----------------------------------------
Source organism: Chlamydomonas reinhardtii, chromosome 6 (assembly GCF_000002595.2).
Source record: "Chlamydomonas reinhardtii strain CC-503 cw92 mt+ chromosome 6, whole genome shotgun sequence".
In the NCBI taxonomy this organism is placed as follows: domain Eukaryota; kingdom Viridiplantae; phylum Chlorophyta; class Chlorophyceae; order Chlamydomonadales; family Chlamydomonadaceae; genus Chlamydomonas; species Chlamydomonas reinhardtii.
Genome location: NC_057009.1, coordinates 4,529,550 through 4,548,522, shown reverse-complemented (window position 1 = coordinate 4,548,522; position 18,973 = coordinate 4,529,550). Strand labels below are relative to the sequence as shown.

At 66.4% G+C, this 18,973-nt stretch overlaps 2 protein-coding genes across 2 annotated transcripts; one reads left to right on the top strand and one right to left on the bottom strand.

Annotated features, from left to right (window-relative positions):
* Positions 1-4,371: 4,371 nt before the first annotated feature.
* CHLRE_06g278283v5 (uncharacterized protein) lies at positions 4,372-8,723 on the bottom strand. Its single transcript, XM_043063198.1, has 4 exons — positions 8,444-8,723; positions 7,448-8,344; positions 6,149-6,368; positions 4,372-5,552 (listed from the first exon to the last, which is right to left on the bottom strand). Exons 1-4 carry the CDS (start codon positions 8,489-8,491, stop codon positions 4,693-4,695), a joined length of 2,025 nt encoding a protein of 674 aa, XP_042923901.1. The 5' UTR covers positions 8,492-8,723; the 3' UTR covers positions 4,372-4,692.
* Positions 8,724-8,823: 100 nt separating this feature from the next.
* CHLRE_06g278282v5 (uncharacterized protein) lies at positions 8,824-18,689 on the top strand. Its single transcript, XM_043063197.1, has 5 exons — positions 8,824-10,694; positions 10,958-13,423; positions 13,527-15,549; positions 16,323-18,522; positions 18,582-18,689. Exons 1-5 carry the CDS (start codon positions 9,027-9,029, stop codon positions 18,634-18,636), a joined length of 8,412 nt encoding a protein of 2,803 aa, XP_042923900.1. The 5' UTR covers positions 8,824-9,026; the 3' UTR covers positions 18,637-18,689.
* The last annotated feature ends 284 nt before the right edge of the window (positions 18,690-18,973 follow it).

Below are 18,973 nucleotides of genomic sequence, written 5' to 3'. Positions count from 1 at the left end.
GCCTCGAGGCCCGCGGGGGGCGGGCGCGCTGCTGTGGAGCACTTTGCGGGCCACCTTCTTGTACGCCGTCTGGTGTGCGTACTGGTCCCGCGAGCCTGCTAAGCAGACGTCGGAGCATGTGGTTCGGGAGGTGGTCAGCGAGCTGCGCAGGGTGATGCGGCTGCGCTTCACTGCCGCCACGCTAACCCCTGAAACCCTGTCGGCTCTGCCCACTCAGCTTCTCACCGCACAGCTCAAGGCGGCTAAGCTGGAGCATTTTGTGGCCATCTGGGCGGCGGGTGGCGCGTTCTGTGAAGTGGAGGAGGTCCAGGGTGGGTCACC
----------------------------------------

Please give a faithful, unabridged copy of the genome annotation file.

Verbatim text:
Source organism: Chlamydomonas reinhardtii, chromosome 6 (assembly GCF_000002595.2).
Source record: "Chlamydomonas reinhardtii strain CC-503 cw92 mt+ chromosome 6, whole genome shotgun sequence".
In the NCBI taxonomy this organism is placed as follows: domain Eukaryota; kingdom Viridiplantae; phylum Chlorophyta; class Chlorophyceae; order Chlamydomonadales; family Chlamydomonadaceae; genus Chlamydomonas; species Chlamydomonas reinhardtii.
Genome location: NC_057009.1, coordinates 4,529,550 through 4,548,522, shown reverse-complemented (window position 1 = coordinate 4,548,522; position 18,973 = coordinate 4,529,550). Strand labels below are relative to the sequence as shown.

At 66.4% G+C, this 18,973-nt stretch overlaps 2 protein-coding genes across 2 annotated transcripts; one reads left to right on the top strand and one right to left on the bottom strand.

Annotated features, from left to right (window-relative positions):
* Positions 1-4,371: 4,371 nt before the first annotated feature.
* CHLRE_06g278283v5 (uncharacterized protein) lies at positions 4,372-8,723 on the bottom strand. Its single transcript, XM_043063198.1, has 4 exons — positions 8,444-8,723; positions 7,448-8,344; positions 6,149-6,368; positions 4,372-5,552 (listed from the first exon to the last, which is right to left on the bottom strand). Exons 1-4 carry the CDS (start codon positions 8,489-8,491, stop codon positions 4,693-4,695), a joined length of 2,025 nt encoding a protein of 674 aa, XP_042923901.1. The 5' UTR covers positions 8,492-8,723; the 3' UTR covers positions 4,372-4,692.
* Positions 8,724-8,823: 100 nt separating this feature from the next.
* CHLRE_06g278282v5 (uncharacterized protein) lies at positions 8,824-18,689 on the top strand. Its single transcript, XM_043063197.1, has 5 exons — positions 8,824-10,694; positions 10,958-13,423; positions 13,527-15,549; positions 16,323-18,522; positions 18,582-18,689. Exons 1-5 carry the CDS (start codon positions 9,027-9,029, stop codon positions 18,634-18,636), a joined length of 8,412 nt encoding a protein of 2,803 aa, XP_042923900.1. The 5' UTR covers positions 8,824-9,026; the 3' UTR covers positions 18,637-18,689.
* The last annotated feature ends 284 nt before the right edge of the window (positions 18,690-18,973 follow it).

Below are 18,973 nucleotides of genomic sequence, written 5' to 3'. Positions count from 1 at the left end.
GCCTCGAGGCCCGCGGGGGGCGGGCGCGCTGCTGTGGAGCACTTTGCGGGCCACCTTCTTGTACGCCGTCTGGTGTGCGTACTGGTCCCGCGAGCCTGCTAAGCAGACGTCGGAGCATGTGGTTCGGGAGGTGGTCAGCGAGCTGCGCAGGGTGATGCGGCTGCGCTTCACTGCCGCCACGCTAACCCCTGAAACCCTGTCGGCTCTGCCCACTCAGCTTCTCACCGCACAGCTCAAGGCGGCTAAGCTGGAGCATTTTGTGGCCATCTGGGCGGCGGGTGGCGCGTTCTGTGAAGTGGAGGAGGTCCAGGGTGGGTCACC